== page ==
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From RTÉ Archives, Brian O'Connell reports for RTÉ News on the 1990 release of British Cabinet Papers from 1959, including a letter from the Irish government seeking the return of the body of Roger Casement for re-burial in Ireland

Having located the unmarked grave (using, amongst other sources, the recollections of de Valera, who had spent time in Pentonville in 1917), the long process of exhuming whatever was left of Casement from the yard of Pentonville Prison began in the early evening of February 22nd 1965. Soon afterwards, one of the Irish officials present, Paul Keating (later Ireland’s ambassador to Britain), wrote a lengthy and vivid report of the exhumation for his superiors. 

The work took place behind screens erected to protect it from the eyes of curious inmates. The British had previously insisted on secrecy "not merely because of anxiety about political repercussions but because they were afraid of ghoulish sensationalism by the Sunday papers". Casement’s bones were slowly and carefully extracted from the sodden ground of the prison yard by prison officers (whose "reverence" for the remains was noted) and perhaps "85% of all that could be found" was recovered. Keating reported that tissue and hair remained attached to the skull, even after 49 years. Casement’s remains were returned to Ireland the next day, to be reinterred with a state funeral in Glasnevin Cemetery on 1 March 1965.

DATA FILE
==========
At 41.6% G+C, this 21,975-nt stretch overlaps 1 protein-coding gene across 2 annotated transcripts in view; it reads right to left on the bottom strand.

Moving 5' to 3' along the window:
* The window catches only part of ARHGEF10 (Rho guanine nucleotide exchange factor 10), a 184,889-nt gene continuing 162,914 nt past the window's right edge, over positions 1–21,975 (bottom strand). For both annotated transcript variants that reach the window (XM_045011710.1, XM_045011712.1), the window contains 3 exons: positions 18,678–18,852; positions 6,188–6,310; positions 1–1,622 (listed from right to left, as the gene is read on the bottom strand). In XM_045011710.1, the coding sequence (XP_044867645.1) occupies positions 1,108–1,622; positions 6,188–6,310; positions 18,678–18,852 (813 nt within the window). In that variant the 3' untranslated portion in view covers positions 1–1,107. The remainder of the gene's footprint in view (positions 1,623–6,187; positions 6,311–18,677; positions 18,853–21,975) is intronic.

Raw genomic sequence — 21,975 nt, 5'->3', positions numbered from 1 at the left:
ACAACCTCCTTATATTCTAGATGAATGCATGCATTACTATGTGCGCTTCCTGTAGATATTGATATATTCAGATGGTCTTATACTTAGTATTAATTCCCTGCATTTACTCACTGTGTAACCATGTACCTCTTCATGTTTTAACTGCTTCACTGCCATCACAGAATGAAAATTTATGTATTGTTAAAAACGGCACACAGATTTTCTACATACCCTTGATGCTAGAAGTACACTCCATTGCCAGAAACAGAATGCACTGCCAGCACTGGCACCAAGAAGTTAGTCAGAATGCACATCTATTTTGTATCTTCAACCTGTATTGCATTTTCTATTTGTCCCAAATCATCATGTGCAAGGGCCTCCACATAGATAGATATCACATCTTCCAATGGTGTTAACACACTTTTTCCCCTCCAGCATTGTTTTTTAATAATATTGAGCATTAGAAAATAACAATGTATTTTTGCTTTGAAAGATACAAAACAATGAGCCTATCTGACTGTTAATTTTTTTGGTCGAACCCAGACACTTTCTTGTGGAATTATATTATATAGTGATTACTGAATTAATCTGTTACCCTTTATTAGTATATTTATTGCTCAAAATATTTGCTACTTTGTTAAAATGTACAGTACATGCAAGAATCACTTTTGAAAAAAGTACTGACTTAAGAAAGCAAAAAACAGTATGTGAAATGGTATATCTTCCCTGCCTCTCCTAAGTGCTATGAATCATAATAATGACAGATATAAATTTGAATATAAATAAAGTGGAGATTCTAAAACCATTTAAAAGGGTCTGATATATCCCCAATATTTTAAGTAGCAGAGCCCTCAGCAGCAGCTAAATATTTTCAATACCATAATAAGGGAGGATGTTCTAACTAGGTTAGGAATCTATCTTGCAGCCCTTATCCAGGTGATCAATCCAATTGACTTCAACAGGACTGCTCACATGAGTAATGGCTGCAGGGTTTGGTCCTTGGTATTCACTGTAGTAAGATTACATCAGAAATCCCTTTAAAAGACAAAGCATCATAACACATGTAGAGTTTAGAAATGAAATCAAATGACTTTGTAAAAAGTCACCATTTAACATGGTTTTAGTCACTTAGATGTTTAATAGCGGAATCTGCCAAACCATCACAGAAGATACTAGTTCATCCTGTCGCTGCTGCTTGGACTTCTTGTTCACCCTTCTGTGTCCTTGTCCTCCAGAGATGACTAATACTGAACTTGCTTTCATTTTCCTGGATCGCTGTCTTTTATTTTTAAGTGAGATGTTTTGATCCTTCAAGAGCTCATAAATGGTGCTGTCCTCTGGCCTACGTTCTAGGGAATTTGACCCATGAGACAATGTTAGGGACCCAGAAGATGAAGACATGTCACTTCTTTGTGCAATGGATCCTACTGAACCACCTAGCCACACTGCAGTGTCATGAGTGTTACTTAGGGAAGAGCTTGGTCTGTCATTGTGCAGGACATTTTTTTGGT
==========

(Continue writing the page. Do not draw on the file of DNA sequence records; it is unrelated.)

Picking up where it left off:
Éamon de Valera at Roger Casement's funeral at Dublin's Glasnevin Cemetery in March 1965

There, the matter seemed to end. But there was a coda. At an early stage in the negotiations with the British over the repatriation of the remains, the British had asked if the Irish authorities also wanted to obtain the so-called "Black Diaries" as well. These had allegedly belonged to Casement and contained extensive details of homosexual liaisons. Extracts were privately circulated by British officials to discourage potential appeals for clemency prior to Casement’s execution in 1916. Their authenticity was contested, and the offer of their return was politely but firmly declined. 

But a fortnight after the funeral in Glasnevin, Hugh McCann, the secretary of the Department of External Affairs (as it was then known) noted that he had been in touch with Richard Hayes, the Director of the National Library of Ireland, to ask if it would be possible to authenticate them "in the event of the Casement diaries coming into our custody".

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From RTÉ Archives, Brian O'Connell reports for RTÉ News in 2002 on British forensic tests on the diaries of Sir Roger Casement which have shown the documents to be authentic.

In response, Hayes said that "his personal view is that the diaries are genuine. There is in the National Library much Casement material and there are one or two references in this material which are not inconsistent with the charges against Casement", but, "to sum up Dr. Hayes’s view he is of opinion that the question of the diaries should be let rest". The British were not the only ones to be wary of Casement’s potential afterlife.

Documents on Irish Foreign Policy Vol. XII, 1961-1965, will be published by the Royal Irish Academy in November

Dr John Gibney is Assistant Editor with the Royal Irish Academy's Documents on Irish Foreign Policy series. He is a former Irish Research Council awardee.


The views expressed here are those of the author and do not represent or reflect the views of RTÉ